By Carol Wills                                                                                                                                                                         Photo: SERRV International



In the 1970s alternative trade buying organisations had been meeting informally in conference every few years to talk about issues that concerned them all. At the Berlin Conference in 1987, Alternative Trade Organisations (ATOs) decided they needed something more formal, and a steering committee was set up to plan for the creation of a Federation for Alternative Trade.  They worked on a draft of a constitution which was presented to 38 ATOs meeting in Nordwijk aan Zee, Netherlands in May 1989. The steering committee envisaged a federation of northern ATOs.  On 12 May 1989, after a great deal of argument and discussion – particularly about the inclusion of producers as members of the new organization -  the constitution was approved, an executive committee was elected and International Federation of Alternative Trade (IFAT) was born.  In 1990, producer representatives joined the executive committee in the Netherlands to discuss the issue of producer participation in IFAT.  They were tasked with initiating discussions in their regions and to bring proposals to the 1991 Conference in Kilkenny, Ireland. This Conference theme was “International Partnerships, ATOs in the 1990s.”  It was agreed that producer organizations should be invited to join IFAT as full members.

See images of WFTO's 25 years of Fair Trade.

The 1993 Conference was held in Manila, Philippines, hosted by PREDA. A work plan was develop which stated that the aim of IFAT was to “improve living conditions for the poor” through “promoting fair trade internally/ externally” with the “anticipated result” of “a higher level of trust and cooperative among members thus achieving the aim of IFAT.”

In 1995 SERRV hosted the Conference in New Windsor, Maryland. The new draft Code of Practice was adopted along with a Strategic Plan.  Membership grew to 87. The Annual Report for the year notes that 25 members have “e-mail capability!” The 1996 annual report notes that 42 members have e-mail and that IFAT has its first website.  Declining handcraft sales are reported along with a growth in sale of coffee and other food and beverages.  

The 1997 Conference was hosted by SIPA and held in Ooty, India, with 133 people attending from 37 countries. With a theme “The Changing Face of Fair Trade; The Challenges Ahead,” the conference AGM adopted a new IFAT Mission and Vision statement. By 1998 IFAT had 111 members and 45 observers.  “IFAT brings people together in partnership, as equals, to discuss Fair Trade issues, to share experiences, to learn from each other, and to get to know each other better,” states the annual report for the year in which 160 representatives of member and observer organizations in 34 countries met at 5 regional meetings held in Austria, South Africa, USA, Nepal and Peru.  In Nepal, the committee had the great honour of being received in audience by Her Majesty the Queen. The 1999 Milan Conference resolved that IFAT should develop a three part monitoring system for Fair Trade.  Gerd Nickoleit  (GEPA) said:  “Monitoring is more than just giving answers to critical consumers’ questions.  It should guide both development and capacity building, both of which we need.”  1999 was the year in which Bob Chase, Carol Wills and Moctar Fall represented IFAT at the World Trade Organization Conference in Seattle.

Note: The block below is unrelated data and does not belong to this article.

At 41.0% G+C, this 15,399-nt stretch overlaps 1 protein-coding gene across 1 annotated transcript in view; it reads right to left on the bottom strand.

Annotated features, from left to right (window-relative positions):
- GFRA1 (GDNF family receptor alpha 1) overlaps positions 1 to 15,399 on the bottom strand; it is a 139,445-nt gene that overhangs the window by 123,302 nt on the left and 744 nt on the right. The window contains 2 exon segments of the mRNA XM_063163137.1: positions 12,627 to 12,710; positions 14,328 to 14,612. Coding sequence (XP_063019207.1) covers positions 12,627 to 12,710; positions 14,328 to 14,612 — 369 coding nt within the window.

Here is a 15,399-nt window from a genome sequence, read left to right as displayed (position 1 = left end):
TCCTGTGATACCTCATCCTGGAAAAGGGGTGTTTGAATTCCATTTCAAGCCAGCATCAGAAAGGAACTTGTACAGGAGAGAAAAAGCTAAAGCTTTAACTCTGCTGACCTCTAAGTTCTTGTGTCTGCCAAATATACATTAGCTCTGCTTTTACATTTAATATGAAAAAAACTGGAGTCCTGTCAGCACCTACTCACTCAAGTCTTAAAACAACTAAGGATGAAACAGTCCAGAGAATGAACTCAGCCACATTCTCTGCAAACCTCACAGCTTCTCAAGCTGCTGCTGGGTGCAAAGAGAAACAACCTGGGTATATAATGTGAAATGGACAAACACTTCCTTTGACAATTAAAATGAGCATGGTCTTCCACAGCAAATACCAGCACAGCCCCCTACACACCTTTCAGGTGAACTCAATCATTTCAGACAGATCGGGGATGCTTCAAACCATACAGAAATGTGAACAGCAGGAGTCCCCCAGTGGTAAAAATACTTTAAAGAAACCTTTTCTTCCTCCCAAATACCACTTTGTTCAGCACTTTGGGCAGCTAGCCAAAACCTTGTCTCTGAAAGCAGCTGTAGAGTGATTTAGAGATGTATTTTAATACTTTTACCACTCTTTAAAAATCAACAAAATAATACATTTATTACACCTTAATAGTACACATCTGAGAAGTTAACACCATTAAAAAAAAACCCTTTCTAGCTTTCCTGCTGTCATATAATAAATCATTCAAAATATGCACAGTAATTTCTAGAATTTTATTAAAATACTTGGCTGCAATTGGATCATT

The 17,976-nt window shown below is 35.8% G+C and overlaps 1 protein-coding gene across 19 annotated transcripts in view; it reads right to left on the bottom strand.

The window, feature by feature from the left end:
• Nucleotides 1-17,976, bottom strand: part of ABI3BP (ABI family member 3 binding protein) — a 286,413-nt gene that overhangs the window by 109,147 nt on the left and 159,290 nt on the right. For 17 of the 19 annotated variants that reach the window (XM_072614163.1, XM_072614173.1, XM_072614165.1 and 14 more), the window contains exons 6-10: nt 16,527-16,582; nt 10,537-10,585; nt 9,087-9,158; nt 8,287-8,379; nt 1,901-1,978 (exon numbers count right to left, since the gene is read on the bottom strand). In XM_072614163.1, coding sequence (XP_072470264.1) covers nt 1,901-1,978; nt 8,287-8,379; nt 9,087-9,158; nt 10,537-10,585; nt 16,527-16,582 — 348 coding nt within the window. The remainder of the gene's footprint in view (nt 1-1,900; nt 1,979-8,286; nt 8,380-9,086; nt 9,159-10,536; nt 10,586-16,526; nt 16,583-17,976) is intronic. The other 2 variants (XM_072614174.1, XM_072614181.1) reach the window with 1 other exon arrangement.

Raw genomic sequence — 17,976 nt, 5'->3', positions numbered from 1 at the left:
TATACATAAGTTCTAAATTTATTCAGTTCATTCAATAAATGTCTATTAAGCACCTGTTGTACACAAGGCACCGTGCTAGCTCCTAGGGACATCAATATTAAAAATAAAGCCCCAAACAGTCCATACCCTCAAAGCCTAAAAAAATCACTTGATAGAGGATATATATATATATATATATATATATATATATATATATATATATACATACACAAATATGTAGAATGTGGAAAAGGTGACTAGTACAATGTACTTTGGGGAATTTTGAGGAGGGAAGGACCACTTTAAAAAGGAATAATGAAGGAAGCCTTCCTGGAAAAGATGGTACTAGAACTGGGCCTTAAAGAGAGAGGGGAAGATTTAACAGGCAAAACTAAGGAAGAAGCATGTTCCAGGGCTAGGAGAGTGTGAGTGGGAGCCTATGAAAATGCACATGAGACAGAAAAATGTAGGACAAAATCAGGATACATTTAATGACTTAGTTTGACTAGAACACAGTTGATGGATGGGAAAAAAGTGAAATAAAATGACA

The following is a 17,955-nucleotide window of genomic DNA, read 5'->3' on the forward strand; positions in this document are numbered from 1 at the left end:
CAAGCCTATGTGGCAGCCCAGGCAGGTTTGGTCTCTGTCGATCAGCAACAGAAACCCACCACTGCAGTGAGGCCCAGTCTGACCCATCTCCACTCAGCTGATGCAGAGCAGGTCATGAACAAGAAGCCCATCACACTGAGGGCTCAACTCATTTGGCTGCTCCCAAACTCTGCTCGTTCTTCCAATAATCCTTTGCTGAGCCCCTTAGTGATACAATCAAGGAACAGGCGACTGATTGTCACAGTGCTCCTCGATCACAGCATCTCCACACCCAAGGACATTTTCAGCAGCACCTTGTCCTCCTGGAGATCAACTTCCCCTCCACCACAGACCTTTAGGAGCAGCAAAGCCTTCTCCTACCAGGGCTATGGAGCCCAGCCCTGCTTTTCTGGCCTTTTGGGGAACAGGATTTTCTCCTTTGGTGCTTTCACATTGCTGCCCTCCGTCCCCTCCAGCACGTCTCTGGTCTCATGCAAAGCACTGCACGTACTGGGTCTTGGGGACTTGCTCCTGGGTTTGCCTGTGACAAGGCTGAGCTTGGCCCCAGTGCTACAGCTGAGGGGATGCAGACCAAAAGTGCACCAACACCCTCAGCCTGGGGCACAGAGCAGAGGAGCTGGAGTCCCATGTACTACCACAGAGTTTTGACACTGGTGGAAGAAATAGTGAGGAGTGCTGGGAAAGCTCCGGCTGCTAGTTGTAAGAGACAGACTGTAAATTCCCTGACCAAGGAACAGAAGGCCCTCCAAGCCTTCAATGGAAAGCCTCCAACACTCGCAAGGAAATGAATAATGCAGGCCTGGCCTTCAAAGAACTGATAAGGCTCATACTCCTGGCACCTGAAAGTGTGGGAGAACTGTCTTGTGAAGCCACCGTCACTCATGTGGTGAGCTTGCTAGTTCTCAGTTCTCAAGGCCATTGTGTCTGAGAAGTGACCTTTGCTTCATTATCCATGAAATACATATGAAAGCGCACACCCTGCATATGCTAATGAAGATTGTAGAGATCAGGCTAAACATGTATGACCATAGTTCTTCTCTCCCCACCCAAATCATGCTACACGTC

The year 2000 saw the formation of FINE which brought together FLO, IFAT, NEWS and EFTA who decided to work together on common issues and develop terms of reference for future collaboration, primarily on a harmonised and integrated monitoring system for Fair Trade. A highlight of 2001, at the Arusha Conference,  was the adoption of a  definition of Fair Trade: 

“Fair Trade is a trading partnership, based on dialogue, transparency and respect, that seeks  greater equity in international trade.  It contributes to sustainable development by offering better trading conditions to, and securing the rights of, marginalised producers and workers, especially in the South.  Fair Trade Organizations (backed by consumers) are engaged actively in supporting producers, awareness raising and in campaigning for changes in the rules and practice of conventional international trade.”